(O.T.) For the fun of it, there's a humorous brief history of programming languages here.
A quote from a forum post many years ago: "and no one really ever tells you in what program do you put the code."
You will typically start with a text editor to write the source code in a text file. Virtually any text editor will do, but some will be far better than others. I really like MultiEdit. A word processor generally won't do, because of all the hidden control bytes that instruct it for fonts and sizes and colors and graphics and so on, unless it has a non-document mode that gives you straight ASCII text with nothing hidden. That's what the assembler software needs.
With some source code written in a text file, typically with a ".asm" extension, you run the assembler to turn that into instructions that the microprocessor can use. For the really basic definition, an "assembler" is a program that takes the more human-readable assembly-language instructions with mnemonics (like "LDA PORT_A") in a text file and turns them into machine-language instructions like AD 01 60 for the microprocessor to execute. (In this example, PORT_A is at address $6001.)
6502.org has a list of free assemblers here. The Kowalski assembler and simulator seem to be popular on the forum. (BTW, if it's software only, it's a simulator, not an emulator; but the terms are commonly confused such that common usage of the term seems to have changed, and not for the better.) Jeff Parsons has an in-browser 6502 simulator. See this forum topic.
The assembler might run on a computer that's different from the one that the final program runs on. In that case, it would be called a "cross-assembler," or sometimes a "meta-assembler." For this discussion, we will lump them all together. The assembler's output is commonly another text file in an Intel hex or Motorola S19 format, keeping all the machine-language instructions and related data in neat rows of hexadecimal numbers along with a few characters at the beginning and end of each line for error-checking and telling what address the line starts at. The error-checking is used by the EPROM programmer or other device or program that the information is sent to.
30 years ago, I started out assembling by hand, on paper, when I had no working computer yet to even run an assembler
on--which in a way is actually good training for understanding the lowest-level nuts & bolts better--and I can tell you
that you do quickly learn the op codes; but that's the least of the problems. You can imagine one big problem is that
if you realize you're missing an instruction at line 200 of a 500-line file, inserting it will change the addresses of the
code after it, meaning now you have to go through and fix the addresses in jump instructions, maybe references to tables
that got scooted to higher or lower addresses, strings, variables, etc.. It's an extremely time-consuming mess, and prone
to human error. There are ways to reduce the re-work (which involve leaving a lot of chunks of unused memory space), but
you won't get far before you decide it's time for an assembler so that that all gets handled automatically, in seconds.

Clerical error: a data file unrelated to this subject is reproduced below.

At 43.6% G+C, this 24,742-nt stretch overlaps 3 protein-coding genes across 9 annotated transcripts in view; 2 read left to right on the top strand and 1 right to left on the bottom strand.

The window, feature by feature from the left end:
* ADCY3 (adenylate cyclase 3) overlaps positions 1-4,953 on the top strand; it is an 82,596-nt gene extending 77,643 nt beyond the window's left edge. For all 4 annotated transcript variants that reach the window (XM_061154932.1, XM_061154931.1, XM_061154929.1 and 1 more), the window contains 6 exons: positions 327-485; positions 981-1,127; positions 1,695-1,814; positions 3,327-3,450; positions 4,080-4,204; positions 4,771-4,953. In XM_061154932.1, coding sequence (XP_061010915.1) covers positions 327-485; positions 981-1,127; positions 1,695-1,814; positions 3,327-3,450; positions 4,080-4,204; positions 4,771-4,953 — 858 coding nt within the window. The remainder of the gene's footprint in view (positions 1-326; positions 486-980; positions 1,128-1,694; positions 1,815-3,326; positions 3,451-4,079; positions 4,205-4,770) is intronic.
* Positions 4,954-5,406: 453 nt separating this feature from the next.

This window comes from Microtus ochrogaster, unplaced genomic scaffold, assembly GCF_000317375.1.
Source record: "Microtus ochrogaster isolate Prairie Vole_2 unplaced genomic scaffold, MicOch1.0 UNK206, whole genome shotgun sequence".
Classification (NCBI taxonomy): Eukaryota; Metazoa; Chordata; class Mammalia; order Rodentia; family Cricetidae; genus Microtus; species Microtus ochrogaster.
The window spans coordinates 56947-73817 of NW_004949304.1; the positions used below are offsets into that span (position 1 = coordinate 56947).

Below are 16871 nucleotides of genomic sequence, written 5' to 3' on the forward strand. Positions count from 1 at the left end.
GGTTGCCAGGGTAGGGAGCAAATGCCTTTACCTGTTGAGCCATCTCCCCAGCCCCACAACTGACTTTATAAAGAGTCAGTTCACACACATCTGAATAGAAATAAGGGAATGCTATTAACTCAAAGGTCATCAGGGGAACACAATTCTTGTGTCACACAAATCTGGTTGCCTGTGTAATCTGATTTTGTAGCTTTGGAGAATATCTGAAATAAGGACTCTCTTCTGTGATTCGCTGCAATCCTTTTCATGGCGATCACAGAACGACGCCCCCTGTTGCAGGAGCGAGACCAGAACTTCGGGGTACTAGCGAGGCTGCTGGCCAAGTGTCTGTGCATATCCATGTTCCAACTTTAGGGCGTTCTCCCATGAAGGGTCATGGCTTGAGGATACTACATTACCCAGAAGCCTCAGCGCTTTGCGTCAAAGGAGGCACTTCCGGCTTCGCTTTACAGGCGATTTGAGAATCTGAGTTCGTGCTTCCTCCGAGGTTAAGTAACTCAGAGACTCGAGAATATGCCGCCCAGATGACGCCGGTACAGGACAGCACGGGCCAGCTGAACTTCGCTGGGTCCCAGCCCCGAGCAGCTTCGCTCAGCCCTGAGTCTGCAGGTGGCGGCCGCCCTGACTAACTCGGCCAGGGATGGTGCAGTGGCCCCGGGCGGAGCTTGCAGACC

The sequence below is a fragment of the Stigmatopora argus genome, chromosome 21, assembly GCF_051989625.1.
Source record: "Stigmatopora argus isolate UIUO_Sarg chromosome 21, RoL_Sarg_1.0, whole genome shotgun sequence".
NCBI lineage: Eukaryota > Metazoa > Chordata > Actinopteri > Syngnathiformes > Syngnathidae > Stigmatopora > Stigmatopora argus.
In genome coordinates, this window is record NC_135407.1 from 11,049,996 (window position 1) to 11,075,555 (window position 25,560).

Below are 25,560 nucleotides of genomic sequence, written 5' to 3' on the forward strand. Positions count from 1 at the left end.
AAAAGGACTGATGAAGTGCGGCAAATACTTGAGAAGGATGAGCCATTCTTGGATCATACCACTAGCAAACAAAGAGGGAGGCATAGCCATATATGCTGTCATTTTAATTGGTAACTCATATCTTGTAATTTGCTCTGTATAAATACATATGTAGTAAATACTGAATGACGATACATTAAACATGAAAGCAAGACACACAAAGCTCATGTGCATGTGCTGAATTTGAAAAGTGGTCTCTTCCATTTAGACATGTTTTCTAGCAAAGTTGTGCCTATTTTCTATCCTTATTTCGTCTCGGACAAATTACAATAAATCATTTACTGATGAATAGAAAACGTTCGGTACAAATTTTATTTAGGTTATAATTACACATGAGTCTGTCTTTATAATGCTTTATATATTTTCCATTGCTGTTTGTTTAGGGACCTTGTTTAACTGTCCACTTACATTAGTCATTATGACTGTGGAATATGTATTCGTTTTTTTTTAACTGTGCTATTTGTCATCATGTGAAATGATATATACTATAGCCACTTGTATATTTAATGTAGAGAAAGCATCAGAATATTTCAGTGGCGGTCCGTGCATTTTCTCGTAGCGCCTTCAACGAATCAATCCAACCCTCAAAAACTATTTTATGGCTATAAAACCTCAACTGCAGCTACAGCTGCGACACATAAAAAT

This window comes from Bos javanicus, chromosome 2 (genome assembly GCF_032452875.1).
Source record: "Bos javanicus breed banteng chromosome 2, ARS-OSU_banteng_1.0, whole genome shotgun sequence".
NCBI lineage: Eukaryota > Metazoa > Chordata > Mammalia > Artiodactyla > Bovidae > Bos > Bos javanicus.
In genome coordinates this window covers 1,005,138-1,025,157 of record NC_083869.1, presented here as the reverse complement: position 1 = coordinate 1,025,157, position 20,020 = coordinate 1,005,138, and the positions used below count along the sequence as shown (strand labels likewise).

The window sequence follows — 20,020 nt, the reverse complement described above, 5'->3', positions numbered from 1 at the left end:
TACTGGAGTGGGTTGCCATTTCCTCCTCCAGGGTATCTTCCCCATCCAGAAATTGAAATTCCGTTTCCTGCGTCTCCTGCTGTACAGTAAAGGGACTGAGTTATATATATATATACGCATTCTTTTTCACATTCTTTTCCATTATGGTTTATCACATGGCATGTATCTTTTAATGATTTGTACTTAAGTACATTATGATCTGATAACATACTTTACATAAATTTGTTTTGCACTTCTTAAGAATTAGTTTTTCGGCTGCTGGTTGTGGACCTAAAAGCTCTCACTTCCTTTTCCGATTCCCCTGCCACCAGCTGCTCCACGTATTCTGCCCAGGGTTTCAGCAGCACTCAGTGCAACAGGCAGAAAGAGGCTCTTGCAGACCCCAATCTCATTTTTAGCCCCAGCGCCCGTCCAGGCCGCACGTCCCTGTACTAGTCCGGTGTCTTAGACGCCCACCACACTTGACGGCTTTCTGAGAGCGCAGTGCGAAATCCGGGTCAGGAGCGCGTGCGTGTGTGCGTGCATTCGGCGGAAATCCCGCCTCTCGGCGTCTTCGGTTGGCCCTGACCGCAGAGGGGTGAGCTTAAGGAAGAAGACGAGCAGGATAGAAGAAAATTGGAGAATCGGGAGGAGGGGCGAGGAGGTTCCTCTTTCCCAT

What To Put In Your .ASM File
Assemblers give you the option of typing in comments. The common way is that anything following a semicolon on a line gets ignored by the assembler. Comments do not take any room in the program that gets formed for your target computer to run. Begin your file by typing comments (using the semicolon to begin each comment line), telling what the project is and anything else you feel is important including for example a table of what I/O bits are dedicated to what functions. If you have more than one version because goals changed, document which one the file is, right near the top. Neglecting this causes tons of confusion and wasted time later.
Then, if the assembler offers the option of assembling for more than one processor, you'll need to tell it what processor you want. The assembler's manual will tell you what you need. The one I use now for 6502 when I do it on the PC is Cross-32 (C32 for short), formerly from Universal Cross-Assemblers but now sold by Data Sync Engineering, and the line would be:
(Hmmm... I had forgotten that this assembler makes no distinction between 6502 and 65C02 which has more instructions and addressing modes. I guess it just assumes that you know not to use the extra ones if you're using an NMOS 6502 which doesn't have them.) This assembler also works for 1802, Z80, 68HC11, 8086, etc., dozens of non-65-family processors, so you have to tell it which one you have. Anyway, this, like any assembler directive, is needed by the assembler, not the computer you made and are writing code for.
When I used the 2500AD assembler in the late 1980's, it was:
indicating I was using the CMOS 6502 (65C02). That assembler was only for 6502 and 65C02. This line, like any other line, can have comments after the assembler directive, but not before it.
You may need a line in your source code to tell the assembler what kind of output file you want, whether binary, Intel hex, Motorola S19, or whatever. If you don't tell it, it will probably default to one, maybe Intel Hex. On mine, it takes the form for example: